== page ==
Losing My Father: A Short Story by Carl S. Miller
Blubbering, our father sat before us on the edge of the bed. Fat belly jiggling with each sob, his face was bright red around an unkempt beard, and saturated with tears and sweat.
My mother, barely a shadow in the corner of the room, left me and my two younger brothers alone to face our father.
I was still getting over the shock of seeing this once powerful man in such a weakened state, when he explained that he was moving out.
James, barely eight, said, “Are you and mommy getting divorced?”
I smirked, letting my father see how much I hated him.
“I don’t know,” he replied, still crying. “But your mother and I have some things to work out, and I’m leaving for a while.”
“When are you coming back?” David, the middle child, asked.
“He’s not.” I answered for my father.
At this, James began to cry.
“Just shut up, Andrew.” My father broke his sobs long enough to scold me, then turned back to my brother. “I don’t know when I’m coming back. We’ll have to wait and see how things turn out” – a quick glance to my mother. “There’s another reason I called you boys in here, though. I’ve been a lousy father. It was wrong to hit you boys so much, and I’m going to give you the opportunity to punish me for my actions.”
From behind his back, he produced our most feared object – an old leather belt with a brass buckle. About ¼ inch thick and two inches wide, we knew the this belt well. My father stood from the bed, then knelt over its edge. “You first.” He turned, extending the belt to James.
I could barely keep my body from lunging at his outstretched arm and beating him mercilessly with his own torture device. For as long as I could remember, I had been waiting for that moment when I could destroy my father, just as he had destroyed me and my brothers. But I had never expected it to come so soon. It was almost impossible to resist the immediate violent urges, but I had waited years, and could wait a few more moments. My ears tingled, and my hands grew clammy, as I watched James refuse the belt.
“I can’t daddy. I can’t hit you. I can’t do it.”
“Take the belt,” my father said.
James was now hysterical. “No, I don’t want to.” He ran out of the room, and I could hear his trailing sobs all the way down the hall.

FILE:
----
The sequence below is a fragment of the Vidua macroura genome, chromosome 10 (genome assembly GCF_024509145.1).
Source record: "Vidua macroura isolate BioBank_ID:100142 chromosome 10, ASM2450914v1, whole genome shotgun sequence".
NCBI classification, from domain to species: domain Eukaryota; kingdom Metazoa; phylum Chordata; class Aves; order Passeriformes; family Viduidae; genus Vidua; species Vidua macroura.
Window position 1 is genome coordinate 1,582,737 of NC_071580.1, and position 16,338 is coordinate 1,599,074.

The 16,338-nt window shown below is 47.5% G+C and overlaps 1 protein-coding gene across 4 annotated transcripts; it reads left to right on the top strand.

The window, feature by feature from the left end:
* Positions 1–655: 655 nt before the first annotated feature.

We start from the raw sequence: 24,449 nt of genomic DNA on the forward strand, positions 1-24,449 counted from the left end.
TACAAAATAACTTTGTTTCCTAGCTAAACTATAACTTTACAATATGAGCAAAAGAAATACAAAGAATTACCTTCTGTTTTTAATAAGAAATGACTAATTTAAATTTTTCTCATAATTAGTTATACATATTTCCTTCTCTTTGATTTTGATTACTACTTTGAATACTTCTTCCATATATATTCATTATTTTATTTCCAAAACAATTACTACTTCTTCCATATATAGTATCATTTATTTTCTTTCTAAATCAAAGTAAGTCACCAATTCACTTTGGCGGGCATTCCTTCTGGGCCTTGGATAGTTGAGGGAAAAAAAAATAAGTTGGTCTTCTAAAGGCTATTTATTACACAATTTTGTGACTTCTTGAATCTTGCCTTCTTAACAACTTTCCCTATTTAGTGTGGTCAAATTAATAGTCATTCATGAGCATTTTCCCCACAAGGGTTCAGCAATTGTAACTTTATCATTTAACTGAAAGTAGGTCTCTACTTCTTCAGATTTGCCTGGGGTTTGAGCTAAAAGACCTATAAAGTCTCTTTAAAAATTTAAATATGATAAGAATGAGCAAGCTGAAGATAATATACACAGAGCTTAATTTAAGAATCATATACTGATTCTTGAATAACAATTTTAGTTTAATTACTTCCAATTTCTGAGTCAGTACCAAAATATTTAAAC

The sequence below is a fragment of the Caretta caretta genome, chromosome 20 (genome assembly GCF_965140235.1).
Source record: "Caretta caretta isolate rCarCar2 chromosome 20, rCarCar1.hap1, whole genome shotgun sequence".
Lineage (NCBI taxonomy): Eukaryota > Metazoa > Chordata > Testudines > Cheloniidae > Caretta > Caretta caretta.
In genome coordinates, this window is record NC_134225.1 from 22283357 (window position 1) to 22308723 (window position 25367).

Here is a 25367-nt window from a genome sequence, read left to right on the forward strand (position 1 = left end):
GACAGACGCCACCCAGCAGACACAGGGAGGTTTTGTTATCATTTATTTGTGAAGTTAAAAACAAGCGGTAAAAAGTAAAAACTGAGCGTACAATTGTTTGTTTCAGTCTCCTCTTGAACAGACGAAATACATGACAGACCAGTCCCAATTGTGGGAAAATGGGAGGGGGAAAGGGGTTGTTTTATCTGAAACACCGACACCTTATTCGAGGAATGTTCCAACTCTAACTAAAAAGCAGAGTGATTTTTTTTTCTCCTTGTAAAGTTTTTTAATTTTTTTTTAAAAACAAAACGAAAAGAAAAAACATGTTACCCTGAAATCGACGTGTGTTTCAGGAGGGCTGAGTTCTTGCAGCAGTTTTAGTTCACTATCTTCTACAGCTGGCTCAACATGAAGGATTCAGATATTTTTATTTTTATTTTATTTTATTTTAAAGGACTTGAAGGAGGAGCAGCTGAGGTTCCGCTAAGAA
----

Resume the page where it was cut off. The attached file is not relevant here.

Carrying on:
At this defeat, my father began to cry even harder.
Then, turning to David, he offered the belt again.
A few beaded tears trickling down his cheeks, David shook his head in refusal. Then his watery eyes looked to me for support. But, despite his obvious terror, I remained silent.
Why couldn’t he do it? Pass me the belt, I thought. Unlike my brothers, I would not let years of hiding bruises from teachers and friends go un-avenged. Still fresh were the memories of choking down my father’s reeking beer-breath (I couldn’t help but inhale between screams), while he mercilessly brutalized my flesh. The dream of killing him dominated my thoughts, and I did not understand why my brothers could not act. They had experienced the same abuse, the same hatred and pain, and yet their fear of our father still overpowered the desire for revenge.
I watched as David lowered his eyes to the carpet and said, “I can’t.”
“Take the belt, dammit.” My father was desperate. “Hit me, like I’ve hit you!”
But David would not speak. He couldn’t verbally defy our father again, so his refusal was silent. Tears now openly fled down his face.
“I’m a failure,” my father wailed. He turned back toward the sheets and covered his weeping head.
My hands were shaking with anticipation. I was certainly afraid, but spite had almost completely swallowed that fear. And, more than anything, I was anxious for revenge, knowing I would soon crush the hulking symbol of black mind-hell in front of me.
Then he lifted his head, turned to me, held out his hand, and let the belt fall limp before me.
As my greedy fingers slowly reached out for it, I looked into his eyes. And, veiled beneath a wet mess of facial hair, I could see he was suppressing a smile – a sort of satisfied smirk.
All at once, I knew that I truly understood him for the first time; he not only expected me to give in to my anger; he wanted me to give in to it – just as he had done so many times.
Feeling the weight of the leather chunk within my grasped palm, I hesitated. Looking down at it, I thought about searing flesh – my flesh, my brothers’ flesh. And, when I raised my head, all traces of his expectant smirk had disappeared.
“Not you too,” he said. “Hit me. I know you want to.”
He was right – I did so dearly want to beat him. But real clarity had ignited, and, despite my earlier assessment, I realized this was not just a show he was staging for my mother. This was his redemption. In some sick way, he was going to be able to forgive himself by allowing me to revenge myself upon him; he would be able to sleep well knowing I was no better a human than himself. He simply could not stand being the only pitiful monster in the room.
A fresh onslaught of tears bellowed from his sockets as he yelled, “Hit me! I deserve it!”
But I wasn’t going to become an empty creature like him. I would leave him to wallow in the knowledge that he was a lone, soulless lump of skin. I would not give him what he wanted. Instead, I would give him what he wanted least – what he feared.
My hands were now calm, and I let the belt slide from them as I spoke. “I love you, dad. And I forgive you.”
Turning to leave the room, his words stopped me at the door.
“I don’t want your forgiveness.”
I didn‘t turn back to face him when I said, “then I pity you, too.”
I walked out and away from that bedroom, leaving behind all that I had ever known of my father – the one who had wept before me and the one who had lived within me.
Other Hubs by Carl S. Miller
No comments yet.